Novel Use of Oxidizing Biocides to Increase Ethanol Yield

A patented combination of peracetic acid and hydrogen peroxide, blended in line and added to the fermenter via the mash cooler, appears to be effective in preventing ethanol loss from biofilm formation. Study results show multiple benefits.
By Reed Semenza | December 22, 2021

In ethanol production, yeast (Saccaromyces cerevisiae) is used to convert sugar into ethanol. Other microorganisms can compete with yeast for the sugars. These microorganisms include but are not limited to lactic acid and acetic acid bacteria. When acid bacteria grow, they compete with the supply of sugar resulting in less sugar for ethanol production. Also, acid-forming bacteria can create low pH conditions that tend to inhibit the growth of ethanol producing yeast.

To control the growth of acid producing bacteria, many ethanol plants add antibiotics to the fermentation tanks. The antibiotics kill much of the acid bacteria, but the antibiotics apparently do not harm the yeast. The current method calls for 3 to 5 pounds of antibiotic, usually Virginiamycin, per 500,000 gallons of corn mash in the fermenter. Actual dose of antibiotics is determined by the level of lactic acid in the corn mash during the first 30 hours of fermentation. Antibiotics, though generally effective, have several major disadvantages.

The main disadvantage of antibiotics is that they only work in the fermenter.  Biofilms that grow in the mash cooler and consume sugars are not arrested and, as a result, ethanol yield is compromised. A second disadvantage of antibiotics is that acid bacteria can become resistant over time rendering the use of antibiotics less effective, resulting in ethanol production losses. 

In order to further improve ethanol yield, DeLasan CMT, a patented system comprised of 22% peracetic acid (PAA), distributed by DeLaval, and hydrogen peroxide (HP) were blended in line and added to the fermenter via the mash cooler. The primary objective of the study was to determine the most economical dose of DeLasan CMT and to determine the relationship between lactic and acetic bacteria reduction, ethanol yield improvement, and dose. Secondary objectives included measurement of residual levels of PAA, HP, and stabilizers in the distillers grains.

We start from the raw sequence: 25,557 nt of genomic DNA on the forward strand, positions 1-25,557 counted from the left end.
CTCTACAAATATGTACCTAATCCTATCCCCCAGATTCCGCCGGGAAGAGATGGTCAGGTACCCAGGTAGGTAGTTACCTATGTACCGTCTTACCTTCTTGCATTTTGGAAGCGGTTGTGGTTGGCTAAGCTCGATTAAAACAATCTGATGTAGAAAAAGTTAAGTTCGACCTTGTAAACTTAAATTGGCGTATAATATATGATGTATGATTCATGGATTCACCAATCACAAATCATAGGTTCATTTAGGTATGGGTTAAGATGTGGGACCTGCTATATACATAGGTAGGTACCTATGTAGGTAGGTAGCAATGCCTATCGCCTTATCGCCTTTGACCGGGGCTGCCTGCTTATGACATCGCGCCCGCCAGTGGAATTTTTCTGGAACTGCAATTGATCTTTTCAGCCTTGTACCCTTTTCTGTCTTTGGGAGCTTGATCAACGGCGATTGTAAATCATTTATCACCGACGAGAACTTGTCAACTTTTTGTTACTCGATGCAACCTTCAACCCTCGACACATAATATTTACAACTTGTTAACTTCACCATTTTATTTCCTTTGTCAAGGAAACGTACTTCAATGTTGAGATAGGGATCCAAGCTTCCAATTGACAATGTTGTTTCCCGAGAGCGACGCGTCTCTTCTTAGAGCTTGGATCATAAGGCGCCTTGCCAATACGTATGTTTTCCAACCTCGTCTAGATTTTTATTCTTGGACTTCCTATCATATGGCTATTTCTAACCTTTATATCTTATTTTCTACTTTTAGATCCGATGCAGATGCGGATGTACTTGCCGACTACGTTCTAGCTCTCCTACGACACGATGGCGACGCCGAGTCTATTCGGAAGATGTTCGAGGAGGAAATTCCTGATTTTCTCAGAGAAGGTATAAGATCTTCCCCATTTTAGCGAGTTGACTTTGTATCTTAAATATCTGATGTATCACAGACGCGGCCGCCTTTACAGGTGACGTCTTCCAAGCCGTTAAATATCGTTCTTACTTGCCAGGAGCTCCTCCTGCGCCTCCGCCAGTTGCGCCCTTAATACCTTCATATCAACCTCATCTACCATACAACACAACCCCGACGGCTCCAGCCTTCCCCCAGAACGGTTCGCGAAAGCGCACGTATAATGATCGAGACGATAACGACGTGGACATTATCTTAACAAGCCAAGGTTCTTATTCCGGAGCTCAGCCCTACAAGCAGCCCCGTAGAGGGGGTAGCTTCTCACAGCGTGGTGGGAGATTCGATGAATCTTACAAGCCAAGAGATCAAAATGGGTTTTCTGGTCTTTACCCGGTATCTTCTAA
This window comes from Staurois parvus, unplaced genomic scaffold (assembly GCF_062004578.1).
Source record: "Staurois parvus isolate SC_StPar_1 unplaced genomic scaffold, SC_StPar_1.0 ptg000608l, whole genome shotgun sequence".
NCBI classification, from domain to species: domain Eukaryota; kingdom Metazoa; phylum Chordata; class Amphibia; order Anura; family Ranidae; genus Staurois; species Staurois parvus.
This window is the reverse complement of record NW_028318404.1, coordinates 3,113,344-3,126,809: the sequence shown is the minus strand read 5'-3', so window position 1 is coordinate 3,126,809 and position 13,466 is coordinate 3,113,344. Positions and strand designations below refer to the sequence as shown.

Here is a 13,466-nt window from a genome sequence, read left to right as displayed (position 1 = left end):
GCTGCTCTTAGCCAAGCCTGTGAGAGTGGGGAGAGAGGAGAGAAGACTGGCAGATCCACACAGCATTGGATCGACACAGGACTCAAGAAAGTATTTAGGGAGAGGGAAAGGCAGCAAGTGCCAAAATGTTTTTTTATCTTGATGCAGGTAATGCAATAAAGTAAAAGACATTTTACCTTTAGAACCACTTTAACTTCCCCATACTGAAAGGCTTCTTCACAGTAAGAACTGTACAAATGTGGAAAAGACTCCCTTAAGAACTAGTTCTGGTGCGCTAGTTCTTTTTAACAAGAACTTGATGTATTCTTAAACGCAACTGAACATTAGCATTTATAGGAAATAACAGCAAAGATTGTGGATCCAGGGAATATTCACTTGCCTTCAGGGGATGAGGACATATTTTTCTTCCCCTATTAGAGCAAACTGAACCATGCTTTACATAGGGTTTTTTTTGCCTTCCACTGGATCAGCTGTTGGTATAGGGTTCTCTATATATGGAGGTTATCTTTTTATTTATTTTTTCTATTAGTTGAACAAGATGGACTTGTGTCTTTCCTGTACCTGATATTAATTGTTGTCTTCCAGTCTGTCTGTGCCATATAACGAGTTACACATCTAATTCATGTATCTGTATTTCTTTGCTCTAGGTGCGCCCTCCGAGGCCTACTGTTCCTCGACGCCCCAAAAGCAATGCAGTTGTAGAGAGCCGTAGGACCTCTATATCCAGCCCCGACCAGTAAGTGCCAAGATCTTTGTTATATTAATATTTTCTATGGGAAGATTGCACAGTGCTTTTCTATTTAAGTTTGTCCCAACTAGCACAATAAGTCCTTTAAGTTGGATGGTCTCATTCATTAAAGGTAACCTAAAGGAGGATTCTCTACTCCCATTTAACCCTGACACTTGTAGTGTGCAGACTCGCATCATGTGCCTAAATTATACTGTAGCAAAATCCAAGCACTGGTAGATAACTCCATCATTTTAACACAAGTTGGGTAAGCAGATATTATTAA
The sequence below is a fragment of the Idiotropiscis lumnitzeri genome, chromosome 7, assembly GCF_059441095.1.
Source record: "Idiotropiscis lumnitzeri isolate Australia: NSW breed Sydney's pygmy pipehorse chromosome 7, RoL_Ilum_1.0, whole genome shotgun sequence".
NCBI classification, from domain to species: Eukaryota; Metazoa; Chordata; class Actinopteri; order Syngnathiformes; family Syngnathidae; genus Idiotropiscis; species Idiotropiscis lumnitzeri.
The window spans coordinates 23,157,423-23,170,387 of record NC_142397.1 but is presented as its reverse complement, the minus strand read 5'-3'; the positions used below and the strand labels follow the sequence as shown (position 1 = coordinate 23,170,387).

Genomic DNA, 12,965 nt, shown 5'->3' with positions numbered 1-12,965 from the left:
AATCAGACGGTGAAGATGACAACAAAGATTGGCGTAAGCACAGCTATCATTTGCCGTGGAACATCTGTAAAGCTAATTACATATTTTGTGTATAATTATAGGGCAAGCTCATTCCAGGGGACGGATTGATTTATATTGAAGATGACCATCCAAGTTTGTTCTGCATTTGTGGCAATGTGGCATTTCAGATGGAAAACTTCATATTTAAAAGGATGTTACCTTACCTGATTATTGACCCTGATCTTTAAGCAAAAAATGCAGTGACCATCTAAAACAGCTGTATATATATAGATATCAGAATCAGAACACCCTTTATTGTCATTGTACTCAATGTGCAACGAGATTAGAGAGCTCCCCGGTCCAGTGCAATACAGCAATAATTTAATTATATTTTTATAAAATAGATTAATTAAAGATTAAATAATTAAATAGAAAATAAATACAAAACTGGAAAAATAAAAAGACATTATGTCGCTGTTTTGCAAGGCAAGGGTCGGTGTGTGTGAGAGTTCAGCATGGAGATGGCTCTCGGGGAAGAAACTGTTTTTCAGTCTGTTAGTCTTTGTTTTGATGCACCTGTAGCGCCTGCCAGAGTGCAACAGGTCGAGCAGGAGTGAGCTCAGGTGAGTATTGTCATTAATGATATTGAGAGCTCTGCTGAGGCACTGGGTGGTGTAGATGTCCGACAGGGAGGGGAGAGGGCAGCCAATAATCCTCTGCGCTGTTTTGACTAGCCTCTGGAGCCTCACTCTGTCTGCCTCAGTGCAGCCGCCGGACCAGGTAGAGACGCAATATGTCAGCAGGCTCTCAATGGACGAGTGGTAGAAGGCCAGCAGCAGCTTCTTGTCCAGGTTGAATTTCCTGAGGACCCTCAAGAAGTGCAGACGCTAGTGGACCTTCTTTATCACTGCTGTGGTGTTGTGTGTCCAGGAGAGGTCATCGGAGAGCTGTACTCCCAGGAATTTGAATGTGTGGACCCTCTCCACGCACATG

Background
The ethanol plant in the study is a 55 MMgy continuous plant located in Illinois. The facility’s management desired to improve ethanol yield, save money on their antimicrobial program and produce distillers grains  that are free of antibiotics. The plant process flow is shown in Figure 1.
The corn mash enters the stage-one mash cooler at 180 degrees F and is cooled to 140 degrees F. It then enters the stage-two mash cooler and is cooled to 90 degrees F. Mash flow through the cooler is 650 gallons per minute (gpm). From the stage-two cooler the mash is sent to the fermenter. Once in the fermenter, fermentation begins to accelerate, releasing heat which is dissipated in the pre-fermenter cooler. The corn mash is then sent to the beer well at the end of fermentation. System parameters are shown in Table 1.

During fermentation, carbohydrates, ethanol, and organic acids are routinely monitored to insure that the fermentation process is occurring normally and to insure that undesirable bacteria are kept under control. Also, the mash temperature is kept in a range of 90 F to 95 F. Typical end fermenter process parameters are shown in Table 2.

Study Procedure